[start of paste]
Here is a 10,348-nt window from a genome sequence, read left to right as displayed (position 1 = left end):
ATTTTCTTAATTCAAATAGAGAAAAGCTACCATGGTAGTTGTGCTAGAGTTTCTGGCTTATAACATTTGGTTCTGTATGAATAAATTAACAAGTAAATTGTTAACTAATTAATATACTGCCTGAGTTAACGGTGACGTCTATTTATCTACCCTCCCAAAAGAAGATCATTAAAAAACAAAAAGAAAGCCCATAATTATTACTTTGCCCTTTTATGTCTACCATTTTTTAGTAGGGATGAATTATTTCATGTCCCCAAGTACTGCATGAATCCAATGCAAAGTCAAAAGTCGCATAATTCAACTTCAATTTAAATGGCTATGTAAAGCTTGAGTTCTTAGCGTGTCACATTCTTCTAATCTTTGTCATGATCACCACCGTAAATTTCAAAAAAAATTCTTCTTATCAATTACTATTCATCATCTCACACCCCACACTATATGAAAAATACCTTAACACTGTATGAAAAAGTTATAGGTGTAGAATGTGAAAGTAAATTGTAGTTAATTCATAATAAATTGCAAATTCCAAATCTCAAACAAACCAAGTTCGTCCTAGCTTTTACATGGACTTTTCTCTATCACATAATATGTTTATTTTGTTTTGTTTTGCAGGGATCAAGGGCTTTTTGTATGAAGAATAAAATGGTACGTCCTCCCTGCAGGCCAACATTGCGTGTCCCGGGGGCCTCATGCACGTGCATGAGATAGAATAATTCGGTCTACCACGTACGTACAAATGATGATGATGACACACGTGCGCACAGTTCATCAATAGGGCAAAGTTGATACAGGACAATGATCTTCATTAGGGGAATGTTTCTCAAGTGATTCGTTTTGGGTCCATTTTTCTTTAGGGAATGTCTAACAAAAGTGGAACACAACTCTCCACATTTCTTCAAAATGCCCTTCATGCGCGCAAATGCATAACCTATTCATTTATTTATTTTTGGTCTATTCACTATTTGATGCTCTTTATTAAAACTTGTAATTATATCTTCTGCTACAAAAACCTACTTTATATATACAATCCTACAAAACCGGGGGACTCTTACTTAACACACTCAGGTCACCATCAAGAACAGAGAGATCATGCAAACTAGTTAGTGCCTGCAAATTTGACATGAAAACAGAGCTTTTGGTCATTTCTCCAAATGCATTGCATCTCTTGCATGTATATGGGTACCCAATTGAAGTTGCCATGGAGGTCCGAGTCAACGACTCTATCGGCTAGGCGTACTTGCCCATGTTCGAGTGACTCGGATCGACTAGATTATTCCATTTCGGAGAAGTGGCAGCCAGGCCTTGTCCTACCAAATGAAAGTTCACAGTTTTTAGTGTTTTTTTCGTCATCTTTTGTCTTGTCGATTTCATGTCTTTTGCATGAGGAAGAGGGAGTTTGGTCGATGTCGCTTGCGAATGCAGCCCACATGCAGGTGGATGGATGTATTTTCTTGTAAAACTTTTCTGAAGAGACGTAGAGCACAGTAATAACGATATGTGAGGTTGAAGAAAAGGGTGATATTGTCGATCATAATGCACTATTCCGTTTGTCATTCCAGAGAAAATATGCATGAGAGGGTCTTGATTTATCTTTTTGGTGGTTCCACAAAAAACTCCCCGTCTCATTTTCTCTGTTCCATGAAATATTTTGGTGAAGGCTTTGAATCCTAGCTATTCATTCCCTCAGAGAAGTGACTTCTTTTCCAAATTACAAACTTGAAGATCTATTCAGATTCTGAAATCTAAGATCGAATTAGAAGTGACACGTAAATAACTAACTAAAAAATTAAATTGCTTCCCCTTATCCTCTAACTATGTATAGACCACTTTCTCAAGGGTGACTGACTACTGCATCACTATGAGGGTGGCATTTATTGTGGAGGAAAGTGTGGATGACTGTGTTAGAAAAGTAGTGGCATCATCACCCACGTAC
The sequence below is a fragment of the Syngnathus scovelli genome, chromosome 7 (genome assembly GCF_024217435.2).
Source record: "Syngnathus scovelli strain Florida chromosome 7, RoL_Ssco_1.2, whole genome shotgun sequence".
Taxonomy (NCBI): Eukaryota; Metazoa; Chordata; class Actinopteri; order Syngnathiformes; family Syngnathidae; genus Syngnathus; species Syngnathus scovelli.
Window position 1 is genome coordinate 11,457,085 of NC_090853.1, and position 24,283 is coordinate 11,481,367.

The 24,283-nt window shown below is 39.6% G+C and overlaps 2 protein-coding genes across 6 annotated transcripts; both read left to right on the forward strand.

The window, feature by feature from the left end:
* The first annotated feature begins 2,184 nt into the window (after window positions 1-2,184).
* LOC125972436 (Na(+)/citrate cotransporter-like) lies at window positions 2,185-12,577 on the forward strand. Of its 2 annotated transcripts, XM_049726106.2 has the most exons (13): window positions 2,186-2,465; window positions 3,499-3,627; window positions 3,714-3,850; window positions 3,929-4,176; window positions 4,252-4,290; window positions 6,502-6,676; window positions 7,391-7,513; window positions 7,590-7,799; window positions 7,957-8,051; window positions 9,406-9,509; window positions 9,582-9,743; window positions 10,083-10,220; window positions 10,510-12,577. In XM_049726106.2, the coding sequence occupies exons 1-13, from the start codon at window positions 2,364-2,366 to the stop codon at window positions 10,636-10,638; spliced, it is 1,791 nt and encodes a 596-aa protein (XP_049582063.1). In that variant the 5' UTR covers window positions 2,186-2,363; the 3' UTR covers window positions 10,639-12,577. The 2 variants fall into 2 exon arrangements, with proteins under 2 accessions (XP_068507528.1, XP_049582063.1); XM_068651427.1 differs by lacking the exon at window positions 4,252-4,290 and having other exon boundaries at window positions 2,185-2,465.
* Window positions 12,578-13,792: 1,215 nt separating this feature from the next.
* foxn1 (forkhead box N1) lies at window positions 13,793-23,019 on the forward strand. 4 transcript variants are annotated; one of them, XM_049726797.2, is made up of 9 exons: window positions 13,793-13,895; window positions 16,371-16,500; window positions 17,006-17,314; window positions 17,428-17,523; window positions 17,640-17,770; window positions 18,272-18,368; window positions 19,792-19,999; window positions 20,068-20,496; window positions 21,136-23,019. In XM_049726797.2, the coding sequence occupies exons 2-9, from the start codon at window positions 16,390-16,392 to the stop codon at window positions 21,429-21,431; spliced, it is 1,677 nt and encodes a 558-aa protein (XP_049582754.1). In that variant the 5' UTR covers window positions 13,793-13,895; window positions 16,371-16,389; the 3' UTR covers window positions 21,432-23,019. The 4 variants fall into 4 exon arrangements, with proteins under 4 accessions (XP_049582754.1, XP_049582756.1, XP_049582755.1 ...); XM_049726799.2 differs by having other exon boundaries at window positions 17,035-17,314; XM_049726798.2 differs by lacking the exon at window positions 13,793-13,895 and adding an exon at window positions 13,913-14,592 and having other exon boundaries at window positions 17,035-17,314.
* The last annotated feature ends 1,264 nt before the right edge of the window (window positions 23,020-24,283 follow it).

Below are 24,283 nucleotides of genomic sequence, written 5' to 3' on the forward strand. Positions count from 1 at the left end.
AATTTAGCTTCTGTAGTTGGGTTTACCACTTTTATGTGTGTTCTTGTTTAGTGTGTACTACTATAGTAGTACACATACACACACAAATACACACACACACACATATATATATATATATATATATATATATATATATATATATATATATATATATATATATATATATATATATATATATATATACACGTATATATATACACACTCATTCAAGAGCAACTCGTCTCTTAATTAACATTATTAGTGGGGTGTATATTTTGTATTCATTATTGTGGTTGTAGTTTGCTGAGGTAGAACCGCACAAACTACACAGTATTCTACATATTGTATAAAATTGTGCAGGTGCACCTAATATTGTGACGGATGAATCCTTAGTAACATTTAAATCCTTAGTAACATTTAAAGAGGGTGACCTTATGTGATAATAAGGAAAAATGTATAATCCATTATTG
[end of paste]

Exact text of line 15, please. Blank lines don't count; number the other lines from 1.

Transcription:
AATTTAGCTTCTGTAGTTGGGTTTACCACTTTTATGTGTGTTCTTGTTTAGTGTGTACTACTATAGTAGTACACATACACACACAAATACACACACACACACATATATATATATATATATATATATATATATATATATATATATATATATATATATATATATATATATATATATATATATATACACGTATATATATACACACTCATTCAAGAGCAACTCGTCTCTTAATTAACATTATTAGTGGGGTGTATATTTTGTATTCATTATTGTGGTTGTAGTTTGCTGAGGTAGAACCGCACAAACTACACAGTATTCTACATATTGTATAAAATTGTGCAGGTGCACCTAATATTGTGACGGATGAATCCTTAGTAACATTTAAATCCTTAGTAACATTTAAAGAGGGTGACCTTATGTGATAATAAGGAAAAATGTATAATCCATTATTG